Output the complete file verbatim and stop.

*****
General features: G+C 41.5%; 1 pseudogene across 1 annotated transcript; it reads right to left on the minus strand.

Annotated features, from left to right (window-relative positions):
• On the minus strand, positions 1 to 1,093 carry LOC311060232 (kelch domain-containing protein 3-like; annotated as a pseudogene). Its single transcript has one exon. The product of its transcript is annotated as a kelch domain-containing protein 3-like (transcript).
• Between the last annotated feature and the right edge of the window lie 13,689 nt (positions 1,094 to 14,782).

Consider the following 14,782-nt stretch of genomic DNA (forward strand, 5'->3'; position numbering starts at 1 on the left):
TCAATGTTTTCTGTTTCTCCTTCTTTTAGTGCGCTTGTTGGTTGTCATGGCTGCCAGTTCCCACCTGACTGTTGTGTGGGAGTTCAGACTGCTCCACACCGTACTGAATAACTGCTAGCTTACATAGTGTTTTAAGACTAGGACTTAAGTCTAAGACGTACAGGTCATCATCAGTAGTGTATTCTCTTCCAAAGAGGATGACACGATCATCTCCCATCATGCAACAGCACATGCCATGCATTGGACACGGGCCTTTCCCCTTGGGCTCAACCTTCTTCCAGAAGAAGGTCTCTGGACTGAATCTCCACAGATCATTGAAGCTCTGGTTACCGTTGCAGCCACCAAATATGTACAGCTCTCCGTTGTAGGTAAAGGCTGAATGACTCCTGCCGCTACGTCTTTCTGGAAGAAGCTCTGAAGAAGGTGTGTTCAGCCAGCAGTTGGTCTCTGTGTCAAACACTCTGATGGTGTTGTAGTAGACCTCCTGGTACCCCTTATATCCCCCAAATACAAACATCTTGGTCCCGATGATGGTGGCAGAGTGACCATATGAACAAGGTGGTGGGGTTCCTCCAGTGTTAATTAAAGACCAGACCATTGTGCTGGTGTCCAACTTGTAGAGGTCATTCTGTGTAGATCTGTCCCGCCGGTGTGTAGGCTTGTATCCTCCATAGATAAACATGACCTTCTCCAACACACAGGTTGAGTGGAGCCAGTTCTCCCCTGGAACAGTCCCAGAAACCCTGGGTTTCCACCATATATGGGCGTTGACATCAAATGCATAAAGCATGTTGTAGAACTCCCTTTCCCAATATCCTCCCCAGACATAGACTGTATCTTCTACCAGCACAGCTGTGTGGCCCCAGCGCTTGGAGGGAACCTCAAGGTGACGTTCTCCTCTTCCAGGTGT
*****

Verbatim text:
General features: G+C 41.5%; 1 pseudogene across 1 annotated transcript; it reads right to left on the minus strand.

Annotated features, from left to right (window-relative positions):
• On the minus strand, positions 1 to 1,093 carry LOC311060232 (kelch domain-containing protein 3-like; annotated as a pseudogene). Its single transcript has one exon. The product of its transcript is annotated as a kelch domain-containing protein 3-like (transcript).
• Between the last annotated feature and the right edge of the window lie 13,689 nt (positions 1,094 to 14,782).

Consider the following 14,782-nt stretch of genomic DNA (forward strand, 5'->3'; position numbering starts at 1 on the left):
TCAATGTTTTCTGTTTCTCCTTCTTTTAGTGCGCTTGTTGGTTGTCATGGCTGCCAGTTCCCACCTGACTGTTGTGTGGGAGTTCAGACTGCTCCACACCGTACTGAATAACTGCTAGCTTACATAGTGTTTTAAGACTAGGACTTAAGTCTAAGACGTACAGGTCATCATCAGTAGTGTATTCTCTTCCAAAGAGGATGACACGATCATCTCCCATCATGCAACAGCACATGCCATGCATTGGACACGGGCCTTTCCCCTTGGGCTCAACCTTCTTCCAGAAGAAGGTCTCTGGACTGAATCTCCACAGATCATTGAAGCTCTGGTTACCGTTGCAGCCACCAAATATGTACAGCTCTCCGTTGTAGGTAAAGGCTGAATGACTCCTGCCGCTACGTCTTTCTGGAAGAAGCTCTGAAGAAGGTGTGTTCAGCCAGCAGTTGGTCTCTGTGTCAAACACTCTGATGGTGTTGTAGTAGACCTCCTGGTACCCCTTATATCCCCCAAATACAAACATCTTGGTCCCGATGATGGTGGCAGAGTGACCATATGAACAAGGTGGTGGGGTTCCTCCAGTGTTAATTAAAGACCAGACCATTGTGCTGGTGTCCAACTTGTAGAGGTCATTCTGTGTAGATCTGTCCCGCCGGTGTGTAGGCTTGTATCCTCCATAGATAAACATGACCTTCTCCAACACACAGGTTGAGTGGAGCCAGTTCTCCCCTGGAACAGTCCCAGAAACCCTGGGTTTCCACCATATATGGGCGTTGACATCAAATGCATAAAGCATGTTGTAGAACTCCCTTTCCCAATATCCTCCCCAGACATAGACTGTATCTTCTACCAGCACAGCTGTGTGGCCCCAGCGCTTGGAGGGAACCTCAAGGTGACGTTCTCCTCTTCCAGGTGT